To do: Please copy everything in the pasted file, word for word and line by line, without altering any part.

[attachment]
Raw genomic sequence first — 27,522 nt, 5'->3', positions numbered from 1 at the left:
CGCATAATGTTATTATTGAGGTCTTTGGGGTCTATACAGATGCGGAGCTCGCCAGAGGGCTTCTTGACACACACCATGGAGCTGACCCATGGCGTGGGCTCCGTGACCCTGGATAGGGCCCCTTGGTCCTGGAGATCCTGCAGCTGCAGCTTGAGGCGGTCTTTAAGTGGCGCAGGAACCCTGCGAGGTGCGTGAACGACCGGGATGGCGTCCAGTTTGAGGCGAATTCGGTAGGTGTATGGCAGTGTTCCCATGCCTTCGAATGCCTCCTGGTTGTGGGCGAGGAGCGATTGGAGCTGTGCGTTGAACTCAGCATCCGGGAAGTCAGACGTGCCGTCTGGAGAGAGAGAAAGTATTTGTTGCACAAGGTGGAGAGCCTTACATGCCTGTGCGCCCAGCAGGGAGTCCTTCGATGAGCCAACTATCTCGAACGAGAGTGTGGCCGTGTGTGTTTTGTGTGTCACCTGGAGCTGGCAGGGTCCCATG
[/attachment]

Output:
Raw genomic sequence first — 27,522 nt, 5'->3', positions numbered from 1 at the left:
CGCATAATGTTATTATTGAGGTCTTTGGGGTCTATACAGATGCGGAGCTCGCCAGAGGGCTTCTTGACACACACCATGGAGCTGACCCATGGCGTGGGCTCCGTGACCCTGGATAGGGCCCCTTGGTCCTGGAGATCCTGCAGCTGCAGCTTGAGGCGGTCTTTAAGTGGCGCAGGAACCCTGCGAGGTGCGTGAACGACCGGGATGGCGTCCAGTTTGAGGCGAATTCGGTAGGTGTATGGCAGTGTTCCCATGCCTTCGAATGCCTCCTGGTTGTGGGCGAGGAGCGATTGGAGCTGTGCGTTGAACTCAGCATCCGGGAAGTCAGACGTGCCGTCTGGAGAGAGAGAAAGTATTTGTTGCACAAGGTGGAGAGCCTTACATGCCTGTGCGCCCAGCAGGGAGTCCTTCGATGAGCCAACTATCTCGAACGAGAGTGTGGCCGTGTGTGTTTTGTGTGTCACCTGGAGCTGGCAGGGTCCCATG